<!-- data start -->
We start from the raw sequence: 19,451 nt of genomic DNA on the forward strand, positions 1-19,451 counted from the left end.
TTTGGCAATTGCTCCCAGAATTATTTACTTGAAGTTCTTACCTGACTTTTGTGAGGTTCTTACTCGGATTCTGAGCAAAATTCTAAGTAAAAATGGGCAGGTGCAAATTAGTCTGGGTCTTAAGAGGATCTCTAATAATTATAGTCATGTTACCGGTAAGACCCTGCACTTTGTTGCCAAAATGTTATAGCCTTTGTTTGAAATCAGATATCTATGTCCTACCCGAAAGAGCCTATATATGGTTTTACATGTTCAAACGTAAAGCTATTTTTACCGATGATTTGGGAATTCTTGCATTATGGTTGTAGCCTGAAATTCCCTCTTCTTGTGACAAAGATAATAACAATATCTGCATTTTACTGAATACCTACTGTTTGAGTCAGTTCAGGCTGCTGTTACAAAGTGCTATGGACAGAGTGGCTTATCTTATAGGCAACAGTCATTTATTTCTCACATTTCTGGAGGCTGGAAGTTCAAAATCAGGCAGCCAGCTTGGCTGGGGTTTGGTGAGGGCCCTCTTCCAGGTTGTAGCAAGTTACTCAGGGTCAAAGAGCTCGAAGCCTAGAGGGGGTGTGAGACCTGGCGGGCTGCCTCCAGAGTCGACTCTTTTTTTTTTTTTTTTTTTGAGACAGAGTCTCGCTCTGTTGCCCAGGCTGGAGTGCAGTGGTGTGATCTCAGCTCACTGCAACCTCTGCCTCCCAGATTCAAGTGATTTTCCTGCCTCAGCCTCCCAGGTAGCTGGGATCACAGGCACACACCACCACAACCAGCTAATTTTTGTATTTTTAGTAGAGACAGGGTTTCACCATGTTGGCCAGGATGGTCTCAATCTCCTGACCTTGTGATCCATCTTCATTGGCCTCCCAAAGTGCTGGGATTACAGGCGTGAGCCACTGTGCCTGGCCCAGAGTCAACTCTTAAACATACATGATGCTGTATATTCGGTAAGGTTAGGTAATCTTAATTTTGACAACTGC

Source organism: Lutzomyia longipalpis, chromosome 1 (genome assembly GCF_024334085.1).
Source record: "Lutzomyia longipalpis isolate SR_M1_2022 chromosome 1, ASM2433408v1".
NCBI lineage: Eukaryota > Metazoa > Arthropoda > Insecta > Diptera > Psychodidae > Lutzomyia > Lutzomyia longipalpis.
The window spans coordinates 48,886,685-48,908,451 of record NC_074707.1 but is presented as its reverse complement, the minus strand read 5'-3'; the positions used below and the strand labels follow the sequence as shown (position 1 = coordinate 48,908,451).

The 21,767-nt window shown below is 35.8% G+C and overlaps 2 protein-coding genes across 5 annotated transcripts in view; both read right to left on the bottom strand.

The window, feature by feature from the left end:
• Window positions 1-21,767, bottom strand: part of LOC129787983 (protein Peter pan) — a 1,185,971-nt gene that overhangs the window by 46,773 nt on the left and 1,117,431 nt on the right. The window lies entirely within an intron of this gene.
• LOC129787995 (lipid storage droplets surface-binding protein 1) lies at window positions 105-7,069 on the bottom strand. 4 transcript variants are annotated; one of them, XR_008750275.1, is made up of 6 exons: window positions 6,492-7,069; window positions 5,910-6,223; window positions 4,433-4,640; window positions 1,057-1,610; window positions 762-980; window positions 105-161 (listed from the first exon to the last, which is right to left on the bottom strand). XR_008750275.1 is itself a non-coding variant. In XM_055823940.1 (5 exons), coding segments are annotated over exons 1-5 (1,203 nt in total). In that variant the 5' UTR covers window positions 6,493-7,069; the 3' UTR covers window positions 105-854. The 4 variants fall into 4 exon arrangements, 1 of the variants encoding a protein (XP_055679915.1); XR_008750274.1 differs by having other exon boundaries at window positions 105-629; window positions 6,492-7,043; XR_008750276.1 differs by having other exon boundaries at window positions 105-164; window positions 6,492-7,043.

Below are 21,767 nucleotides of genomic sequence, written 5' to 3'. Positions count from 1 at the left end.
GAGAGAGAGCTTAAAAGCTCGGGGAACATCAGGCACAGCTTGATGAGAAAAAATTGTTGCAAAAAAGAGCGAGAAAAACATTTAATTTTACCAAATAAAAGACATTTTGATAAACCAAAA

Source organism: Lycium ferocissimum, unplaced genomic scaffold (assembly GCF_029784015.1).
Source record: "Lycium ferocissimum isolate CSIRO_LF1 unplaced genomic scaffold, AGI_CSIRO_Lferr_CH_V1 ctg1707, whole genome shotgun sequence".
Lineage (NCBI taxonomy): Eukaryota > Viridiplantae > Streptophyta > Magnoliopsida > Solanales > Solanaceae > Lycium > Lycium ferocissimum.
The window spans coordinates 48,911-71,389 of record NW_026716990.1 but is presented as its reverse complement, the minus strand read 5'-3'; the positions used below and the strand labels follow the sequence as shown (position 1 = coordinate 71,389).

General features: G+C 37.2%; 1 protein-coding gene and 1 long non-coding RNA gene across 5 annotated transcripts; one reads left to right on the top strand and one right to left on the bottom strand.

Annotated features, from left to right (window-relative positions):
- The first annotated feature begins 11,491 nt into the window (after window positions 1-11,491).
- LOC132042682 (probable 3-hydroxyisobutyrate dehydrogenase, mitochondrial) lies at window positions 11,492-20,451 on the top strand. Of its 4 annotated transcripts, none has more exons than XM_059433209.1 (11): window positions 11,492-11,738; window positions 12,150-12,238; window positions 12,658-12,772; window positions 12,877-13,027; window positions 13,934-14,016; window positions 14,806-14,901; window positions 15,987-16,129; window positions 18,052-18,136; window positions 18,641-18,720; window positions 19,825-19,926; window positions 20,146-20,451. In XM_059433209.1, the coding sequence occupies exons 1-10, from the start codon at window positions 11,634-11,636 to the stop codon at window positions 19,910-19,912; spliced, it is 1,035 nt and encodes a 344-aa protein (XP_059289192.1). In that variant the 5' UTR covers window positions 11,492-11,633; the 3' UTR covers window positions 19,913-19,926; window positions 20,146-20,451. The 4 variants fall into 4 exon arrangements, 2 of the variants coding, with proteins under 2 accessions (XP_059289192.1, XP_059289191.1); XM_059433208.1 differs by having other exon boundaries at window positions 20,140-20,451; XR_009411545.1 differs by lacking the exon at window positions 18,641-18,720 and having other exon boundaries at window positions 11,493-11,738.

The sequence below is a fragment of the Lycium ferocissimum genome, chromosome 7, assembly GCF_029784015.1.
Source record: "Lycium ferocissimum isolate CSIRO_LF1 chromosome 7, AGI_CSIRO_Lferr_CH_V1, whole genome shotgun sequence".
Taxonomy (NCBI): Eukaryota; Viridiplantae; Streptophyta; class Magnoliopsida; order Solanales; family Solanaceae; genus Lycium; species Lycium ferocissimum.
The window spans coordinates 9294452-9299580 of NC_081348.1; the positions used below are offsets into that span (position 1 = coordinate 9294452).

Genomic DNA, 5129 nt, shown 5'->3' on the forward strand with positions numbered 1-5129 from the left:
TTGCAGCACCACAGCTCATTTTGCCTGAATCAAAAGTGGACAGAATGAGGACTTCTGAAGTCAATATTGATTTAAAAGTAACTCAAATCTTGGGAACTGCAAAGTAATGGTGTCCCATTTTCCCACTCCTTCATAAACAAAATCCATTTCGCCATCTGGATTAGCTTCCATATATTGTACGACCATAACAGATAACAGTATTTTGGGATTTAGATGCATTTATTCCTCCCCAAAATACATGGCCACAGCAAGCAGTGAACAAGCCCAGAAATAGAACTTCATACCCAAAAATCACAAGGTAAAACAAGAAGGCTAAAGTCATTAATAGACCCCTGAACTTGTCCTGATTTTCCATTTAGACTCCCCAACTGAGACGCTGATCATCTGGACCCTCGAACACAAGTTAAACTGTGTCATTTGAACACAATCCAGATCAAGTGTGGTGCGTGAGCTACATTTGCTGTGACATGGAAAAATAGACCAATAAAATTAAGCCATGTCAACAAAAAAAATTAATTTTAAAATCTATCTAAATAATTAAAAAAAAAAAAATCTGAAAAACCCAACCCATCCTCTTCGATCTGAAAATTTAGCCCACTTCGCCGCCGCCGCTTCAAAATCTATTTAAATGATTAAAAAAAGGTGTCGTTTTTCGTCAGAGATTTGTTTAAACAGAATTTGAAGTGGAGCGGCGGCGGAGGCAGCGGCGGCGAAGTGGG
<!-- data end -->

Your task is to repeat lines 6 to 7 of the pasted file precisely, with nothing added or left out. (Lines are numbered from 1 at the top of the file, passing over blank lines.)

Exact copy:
The window spans coordinates 48,886,685-48,908,451 of record NC_074707.1 but is presented as its reverse complement, the minus strand read 5'-3'; the positions used below and the strand labels follow the sequence as shown (position 1 = coordinate 48,908,451).

The 21,767-nt window shown below is 35.8% G+C and overlaps 2 protein-coding genes across 5 annotated transcripts in view; both read right to left on the bottom strand.